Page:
Once you’ve seen one Betta, you’ve seen them all…Right? As it turns out, there are a number of intriguing new Bettas coming to a local pet store near you. And the Alien Betta is my personal favorite! With its vivid metallic sheen and black undertones, it looks like no Betta you’ve ever come across. What is this Alien Betta, anyway?!
About Alien Bettas
One look at an Alien Betta and you know you’re seeing something out of the ordinary! Their jet black and metallic colored scales are eye catching. And the alternating pattern and iridescence definitely looks out of this world…But what are they, really?
Alien Bettas are the anabantoid equivalent of the Flowerhorn Cichlid. In case you’re unfamiliar, many fish species are better described as species complexes. In high school biology, we’re taught that a species is a distinct boundary between two different organisms.
But as Nature loves to remind us, these boundaries are rarely so neat. A species complex is a group of closely related organisms that fulfil just about all of the traditional rules for different species – yet may interbreed or have other qualities that make it worth grouping them together.
Alien Bettas are hybrids of several Bettas within the B. splendens species complex. The most familiar to you by far is the Common Betta (Betta splendens). As one of the most popular fish in the world, they already come in a wide array of stunning colors.
Of course, fish breeders are always trying to improve their lineages. And one way that’s especially popular with East Asian breeders (home of the Flowerhorn) is breeding the type species with closely related cousins that have interesting traits to add to the genetic stew.
Many wild-type Bettas are small, drab fish. But many have traits that are just as beautiful as any aquarium-bred Betta. None of them naturally have the long fins that we associate with Bettas. But they do have brilliant metallic colors and a reticulated scale pattern that aren’t nearly as vivid in traditional Bettas!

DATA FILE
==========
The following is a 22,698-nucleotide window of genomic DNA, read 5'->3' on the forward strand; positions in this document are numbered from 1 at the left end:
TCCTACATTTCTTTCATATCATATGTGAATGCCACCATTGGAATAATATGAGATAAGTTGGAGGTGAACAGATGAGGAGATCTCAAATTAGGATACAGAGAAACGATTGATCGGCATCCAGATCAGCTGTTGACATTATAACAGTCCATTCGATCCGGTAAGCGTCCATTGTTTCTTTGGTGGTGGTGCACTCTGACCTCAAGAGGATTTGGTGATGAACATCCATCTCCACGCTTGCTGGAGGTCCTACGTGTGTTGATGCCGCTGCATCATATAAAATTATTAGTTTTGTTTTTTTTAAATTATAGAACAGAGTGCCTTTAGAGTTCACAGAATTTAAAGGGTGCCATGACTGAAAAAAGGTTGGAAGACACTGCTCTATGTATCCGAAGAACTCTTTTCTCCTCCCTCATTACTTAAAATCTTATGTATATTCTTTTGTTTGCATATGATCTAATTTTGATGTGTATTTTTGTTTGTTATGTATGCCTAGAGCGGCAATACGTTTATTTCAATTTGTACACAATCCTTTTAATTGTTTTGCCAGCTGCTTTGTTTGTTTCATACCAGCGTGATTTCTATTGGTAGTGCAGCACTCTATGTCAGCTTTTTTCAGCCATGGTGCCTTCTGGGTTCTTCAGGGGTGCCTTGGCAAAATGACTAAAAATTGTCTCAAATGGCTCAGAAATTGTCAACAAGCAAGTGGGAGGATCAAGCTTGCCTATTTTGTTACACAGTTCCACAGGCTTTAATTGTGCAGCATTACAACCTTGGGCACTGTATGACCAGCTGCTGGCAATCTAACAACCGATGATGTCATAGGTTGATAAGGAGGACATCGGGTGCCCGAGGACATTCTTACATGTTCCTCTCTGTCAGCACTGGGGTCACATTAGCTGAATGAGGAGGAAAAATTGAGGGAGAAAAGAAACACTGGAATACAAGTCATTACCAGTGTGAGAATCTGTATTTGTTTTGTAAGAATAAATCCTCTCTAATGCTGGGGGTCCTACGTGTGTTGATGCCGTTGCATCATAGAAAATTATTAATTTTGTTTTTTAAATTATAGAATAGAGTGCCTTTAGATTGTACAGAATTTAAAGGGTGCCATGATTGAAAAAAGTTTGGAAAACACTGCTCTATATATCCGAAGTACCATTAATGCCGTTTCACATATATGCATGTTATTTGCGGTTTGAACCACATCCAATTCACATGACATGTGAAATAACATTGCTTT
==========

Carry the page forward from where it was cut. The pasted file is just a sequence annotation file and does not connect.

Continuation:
Betta mahachaiensis and B. smaragdina are the most likely sources for these new Alien Betta genetics. It’s not entirely clear which species and in what proportions are involved, nor does it matter overly much unless you’re looking for pure fry to sell.
However, we do know that Betta splendens are involved as they tend to be just as aggressive as any tank-bred Betta towards other males. Many wild Betta types are much more relaxed towards other males but not Alien Bettas. They also come in torpedo shapes suggesting yet another Betta species that contributed its genetics.
Often, you’ll see the label “Wild” applied to Alien Bettas but this is a slight trick on the part of the dealers. These fish do have genes from wild Betta species. But they remain captive bred hybrids; Alien Bettas aren’t found naturally.
- Common Name: Alien Betta
- Scientific Name: Betta splendens complex (B. splendens, smaragdina, mahachaiensis, etc)
- Origin: Thailand
- Length: 3 inches Aquarium Size: 5+ Gallons
- Temperament: Peaceful to Semi-Aggressive
- Ease of Care: Very Easy
Alien Betta Care
Alien Bettas may be a mixture of different Betta genes but they are almost identical in care requirements to Common Bettas!
Like most of their kind, Alien Bettas thrive in aquariums as small as 5 gallons. Larger is certainly appreciated but Bettas are overall excellent fish for desktop 5 gallon tanks. Even a tank as small as 3 gallons can make a fine home so long as you have a heater and adequate filtration. Just be aware that smaller tanks will fluctuate in water conditions much more rapidly than larger tanks.
A single overfeeding can cause ammonia, nitrites, and nitrates to spike rapidly. Whereas in a larger 20 gallon tank, your beneficial nitrifying bacteria are more likely to keep up with the pollution pulse.
A larger tank also makes it easier to keep tank mates alongside an Alien Betta. While they are fairly peaceful towards other fish, occasionally a lone male may decide to chase around his tank mates. This happens a lot when there are other fish that have the same color as him. However, all Bettas are rather slow swimmers and don’t have the teeth to do any real damage so it’s mostly for show. So long as your tank is spacious enough, that is.